The Department of Housing and Urban Development recently awarded $40 million in Sustainable Community Challenge Grants to help support local planning designed to integrate affordable housing, good jobs and public transportation. These grants are designed to foster reform and reduce barriers to achieving affordable, economically vital and sustainable communities. The funds will be used by communities, large and small, to address local challenges to integrating transportation and housing.
Local and regional food systems are an exciting part of several of these awards, from Western New Hampshire, where a grant will be used to find ways to increase the supply of affordable housing within walking distance of food sources, to northeast Los Angeles, California, which will explore the creation of a regional food hub.
A project in Columbus, Ohio, aims to integrate a local food system into Weinland Park, a low-income neighborhood that lacks access to fresh food. It will add a “community-designed healthy food system” to the existing neighborhood plan – to “make the production, processing, distribution, preparation and celebration of food a central feature of the neighborhood design.”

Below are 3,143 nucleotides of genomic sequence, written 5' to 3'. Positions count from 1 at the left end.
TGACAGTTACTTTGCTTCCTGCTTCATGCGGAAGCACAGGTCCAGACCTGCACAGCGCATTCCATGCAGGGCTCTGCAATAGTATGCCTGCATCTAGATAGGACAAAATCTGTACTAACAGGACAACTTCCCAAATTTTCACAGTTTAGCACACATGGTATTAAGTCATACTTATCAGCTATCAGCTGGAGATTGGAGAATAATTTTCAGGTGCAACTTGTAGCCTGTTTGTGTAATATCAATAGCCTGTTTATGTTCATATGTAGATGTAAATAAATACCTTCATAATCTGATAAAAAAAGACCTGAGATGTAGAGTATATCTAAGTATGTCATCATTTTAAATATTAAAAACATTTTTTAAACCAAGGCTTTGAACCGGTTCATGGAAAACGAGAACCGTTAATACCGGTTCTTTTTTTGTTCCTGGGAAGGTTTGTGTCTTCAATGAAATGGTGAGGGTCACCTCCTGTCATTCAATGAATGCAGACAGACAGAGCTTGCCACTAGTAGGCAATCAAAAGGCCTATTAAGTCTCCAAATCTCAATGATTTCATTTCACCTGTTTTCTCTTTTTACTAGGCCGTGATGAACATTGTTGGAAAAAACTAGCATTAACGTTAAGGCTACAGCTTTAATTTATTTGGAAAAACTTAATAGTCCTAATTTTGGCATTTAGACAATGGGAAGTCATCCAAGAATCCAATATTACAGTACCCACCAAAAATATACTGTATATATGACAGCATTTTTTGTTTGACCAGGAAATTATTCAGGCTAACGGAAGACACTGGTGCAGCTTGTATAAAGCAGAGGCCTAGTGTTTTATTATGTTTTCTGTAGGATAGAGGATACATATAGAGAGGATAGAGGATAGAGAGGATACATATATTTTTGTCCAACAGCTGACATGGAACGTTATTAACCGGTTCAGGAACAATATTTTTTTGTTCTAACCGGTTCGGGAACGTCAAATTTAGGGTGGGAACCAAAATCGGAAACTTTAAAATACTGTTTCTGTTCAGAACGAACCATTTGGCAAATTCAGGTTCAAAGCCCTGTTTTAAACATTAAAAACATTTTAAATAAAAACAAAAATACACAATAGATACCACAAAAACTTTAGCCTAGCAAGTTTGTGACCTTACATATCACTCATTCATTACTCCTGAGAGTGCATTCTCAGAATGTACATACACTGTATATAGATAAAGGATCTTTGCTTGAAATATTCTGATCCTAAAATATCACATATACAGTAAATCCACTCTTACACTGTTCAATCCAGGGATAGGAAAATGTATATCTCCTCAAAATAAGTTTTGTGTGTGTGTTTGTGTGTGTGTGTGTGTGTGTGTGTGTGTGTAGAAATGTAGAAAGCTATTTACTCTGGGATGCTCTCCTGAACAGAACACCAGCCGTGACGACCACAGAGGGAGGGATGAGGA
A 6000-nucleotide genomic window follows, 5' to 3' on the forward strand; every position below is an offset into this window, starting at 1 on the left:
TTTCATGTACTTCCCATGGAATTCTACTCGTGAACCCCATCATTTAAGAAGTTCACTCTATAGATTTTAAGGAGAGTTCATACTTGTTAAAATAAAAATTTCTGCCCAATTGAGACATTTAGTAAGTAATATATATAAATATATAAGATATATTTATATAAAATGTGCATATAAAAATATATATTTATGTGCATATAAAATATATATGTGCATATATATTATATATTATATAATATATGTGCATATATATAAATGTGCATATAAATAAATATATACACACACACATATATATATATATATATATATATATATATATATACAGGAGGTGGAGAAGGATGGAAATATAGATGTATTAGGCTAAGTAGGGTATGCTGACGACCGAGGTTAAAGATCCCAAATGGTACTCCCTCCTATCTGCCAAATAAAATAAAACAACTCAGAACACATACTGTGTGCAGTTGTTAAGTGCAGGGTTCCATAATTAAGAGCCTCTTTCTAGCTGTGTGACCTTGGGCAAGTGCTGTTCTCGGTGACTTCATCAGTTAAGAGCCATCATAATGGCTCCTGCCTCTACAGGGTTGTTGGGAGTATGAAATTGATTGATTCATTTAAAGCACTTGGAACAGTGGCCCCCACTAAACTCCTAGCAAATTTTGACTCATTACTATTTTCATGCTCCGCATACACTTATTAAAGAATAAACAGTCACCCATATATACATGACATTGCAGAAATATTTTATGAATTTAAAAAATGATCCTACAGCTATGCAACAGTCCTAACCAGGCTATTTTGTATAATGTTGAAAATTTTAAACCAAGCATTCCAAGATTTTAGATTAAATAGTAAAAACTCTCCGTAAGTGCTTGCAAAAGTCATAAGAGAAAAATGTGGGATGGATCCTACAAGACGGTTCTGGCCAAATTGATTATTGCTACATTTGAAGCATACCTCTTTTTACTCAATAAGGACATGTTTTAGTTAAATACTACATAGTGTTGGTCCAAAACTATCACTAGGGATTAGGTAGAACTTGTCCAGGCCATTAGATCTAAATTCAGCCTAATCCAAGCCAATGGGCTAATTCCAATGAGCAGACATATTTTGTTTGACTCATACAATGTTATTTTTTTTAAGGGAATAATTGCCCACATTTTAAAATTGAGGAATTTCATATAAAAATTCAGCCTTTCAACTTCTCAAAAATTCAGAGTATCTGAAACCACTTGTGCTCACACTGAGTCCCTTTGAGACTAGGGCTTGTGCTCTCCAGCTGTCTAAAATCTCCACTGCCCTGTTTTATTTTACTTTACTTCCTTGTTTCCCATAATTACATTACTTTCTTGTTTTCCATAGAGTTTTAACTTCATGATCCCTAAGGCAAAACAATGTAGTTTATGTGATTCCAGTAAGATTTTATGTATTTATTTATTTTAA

The plan will likely include a year-round farmers market, a restaurant selling local foods, community gardens, and a neighborhood “food campus” for food distribution and classes in food production and entrepreneurship. The “food campus” will handle at least 100 agriculture students a quarter and create at least 20 new jobs in the neighborhood.
The Community Challenge grants complement the 45 Sustainable Communities Regional Grants announced last week at HUD, some of which also involve local and regional food systems. Both the Challenge Grants and the Regional Grants are part of the Obama Administration’s Partnership for Sustainable Communities initiative, which is led by HUD, the Department of Transportation and the Environmental Protection Agency, with participation by USDA and other agencies. The map shown here illustrates the geographic reach of several HUD and DOT programs that are included in the Partnership.
We are pleased that USDA’s Know Your Farmer, Know Your Food initiative can offer its information and resources to strengthen these food systems, as we work together across the federal government to help America’s communities innovate and thrive.Sustainable Communities Grantees